The value of the pound has fallen to a two-month low against major currencies after Prime Minister Theresa May signalled the UK would pursue a so-called “hard Brexit” from the EU.
Sterling fell about 1% across the board. The only currency against which it gained ground was the Turkish lira.
The Prime Minister told Sky News on Sunday that she wanted the best possible deal for leaving the EU.
However, she dismissed the idea that the UK could “keep bits of membership”.
She added: “We’re leaving. We’re coming out. We’re not going to be a member of the EU any longer.”
Commentators interpreted this as meaning that Mrs May would not seek to keep the UK in the EU’s single market, with radical consequences for the country’s economy.
By Monday evening, the pound was down 1.05% against the dollar at $1.2155, while against the euro, it was 1.41% lower at €1.1501.
“Sterling is on the back foot on Monday after Theresa May’s comments were taken as a sign the UK government would prioritise immigration controls over single market access,” said Neil Wilson, senior market analyst at ETX Capital.
“Domestic populist politics trumps the trade card for now, it seems, and that is weighing on the pound.”
Mr Wilson predicted “more volatility” in the sterling exchange rate, adding that it could easily “bounce back” as the tone of political discourse shifted.
HSBC currency strategist Dominic Bunning agreed: “[Mrs] May saying that it’s not about keeping ‘bits’ of the EU suggests it’s not going to be about keeping access to the single market.
“She said we will have full control of our borders, and given what the other side of the debate – the EU – has said, that’s not compatible with full access to the single market, free movement of capital, free movement of goods and services.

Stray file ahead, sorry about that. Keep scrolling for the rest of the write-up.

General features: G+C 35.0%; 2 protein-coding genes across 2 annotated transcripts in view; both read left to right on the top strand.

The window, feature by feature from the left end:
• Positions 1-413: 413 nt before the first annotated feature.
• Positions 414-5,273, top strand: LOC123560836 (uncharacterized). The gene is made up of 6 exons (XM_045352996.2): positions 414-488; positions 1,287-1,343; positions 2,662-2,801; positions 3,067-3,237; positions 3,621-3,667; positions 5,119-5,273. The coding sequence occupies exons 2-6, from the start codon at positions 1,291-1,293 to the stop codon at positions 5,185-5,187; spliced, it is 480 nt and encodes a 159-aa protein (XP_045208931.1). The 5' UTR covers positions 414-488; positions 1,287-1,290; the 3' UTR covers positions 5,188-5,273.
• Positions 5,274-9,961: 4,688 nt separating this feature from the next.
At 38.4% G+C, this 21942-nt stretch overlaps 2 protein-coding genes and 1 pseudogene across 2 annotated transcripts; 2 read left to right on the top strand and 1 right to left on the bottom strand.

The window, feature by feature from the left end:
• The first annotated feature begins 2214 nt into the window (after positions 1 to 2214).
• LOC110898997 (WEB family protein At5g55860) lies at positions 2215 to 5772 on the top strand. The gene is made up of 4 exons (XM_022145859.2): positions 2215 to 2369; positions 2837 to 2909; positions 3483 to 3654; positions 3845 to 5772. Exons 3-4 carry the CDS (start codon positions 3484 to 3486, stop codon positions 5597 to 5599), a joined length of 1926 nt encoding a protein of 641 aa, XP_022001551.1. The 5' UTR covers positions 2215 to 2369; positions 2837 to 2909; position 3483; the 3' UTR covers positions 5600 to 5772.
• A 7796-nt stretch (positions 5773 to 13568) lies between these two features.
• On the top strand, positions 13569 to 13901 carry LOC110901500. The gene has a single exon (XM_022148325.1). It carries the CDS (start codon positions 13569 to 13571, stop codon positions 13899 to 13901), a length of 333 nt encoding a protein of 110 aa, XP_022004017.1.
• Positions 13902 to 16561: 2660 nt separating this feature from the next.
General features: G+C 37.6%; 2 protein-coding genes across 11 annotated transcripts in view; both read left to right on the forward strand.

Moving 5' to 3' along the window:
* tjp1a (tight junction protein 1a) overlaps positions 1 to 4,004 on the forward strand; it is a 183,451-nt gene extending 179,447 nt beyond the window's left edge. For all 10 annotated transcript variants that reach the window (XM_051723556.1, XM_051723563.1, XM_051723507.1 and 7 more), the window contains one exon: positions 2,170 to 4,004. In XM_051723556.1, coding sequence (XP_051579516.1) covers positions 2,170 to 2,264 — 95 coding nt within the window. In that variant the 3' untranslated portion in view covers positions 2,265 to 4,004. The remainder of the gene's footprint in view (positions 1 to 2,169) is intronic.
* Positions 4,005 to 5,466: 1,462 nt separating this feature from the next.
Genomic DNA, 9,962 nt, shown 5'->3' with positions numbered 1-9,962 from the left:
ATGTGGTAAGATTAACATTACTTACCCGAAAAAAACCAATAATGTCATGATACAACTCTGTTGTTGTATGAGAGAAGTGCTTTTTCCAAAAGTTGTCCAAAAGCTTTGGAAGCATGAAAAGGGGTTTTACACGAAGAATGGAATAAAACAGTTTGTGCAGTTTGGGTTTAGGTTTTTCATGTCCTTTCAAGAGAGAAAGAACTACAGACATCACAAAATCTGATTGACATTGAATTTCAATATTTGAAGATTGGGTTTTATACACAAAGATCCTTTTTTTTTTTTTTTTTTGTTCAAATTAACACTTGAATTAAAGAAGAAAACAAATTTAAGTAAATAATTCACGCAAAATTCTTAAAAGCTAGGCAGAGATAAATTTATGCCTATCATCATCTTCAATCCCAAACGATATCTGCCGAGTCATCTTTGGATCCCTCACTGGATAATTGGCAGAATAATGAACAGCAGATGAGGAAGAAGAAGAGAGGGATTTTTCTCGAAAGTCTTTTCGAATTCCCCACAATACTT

“That’s the direct trade-off that the [foreign exchange] market is looking at.”
Paresh Davdra, chief executive of RationalFX, said: “The looming fears that the UK might exit the single market continue to weigh down on the pound, and we expect the volatility to continue until further and actual on-ground clarity emerge.
However, he added: “All is not lost for the UK, as the fall in the pound’s value has attracted international market activity and simultaneously boosted the country’s export figures.”
The pound fell sharply in the immediate aftermath of the UK’s June 2016 vote to leave the EU.
The weaker pound makes UK goods cheaper for buyers overseas, but increases the cost of imported goods.
Analysts expect UK inflation to pick up this year as the impact of higher import costs feeds through to the economy. Last week, a string of economic surveys indicated that companies were facing rising price pressures as import costs increased.
November’s Consumer Prices Index (CPI) inflation rate was 1.2%, up from 0.9% in October and the highest since October 2014, when it stood at 1.3%.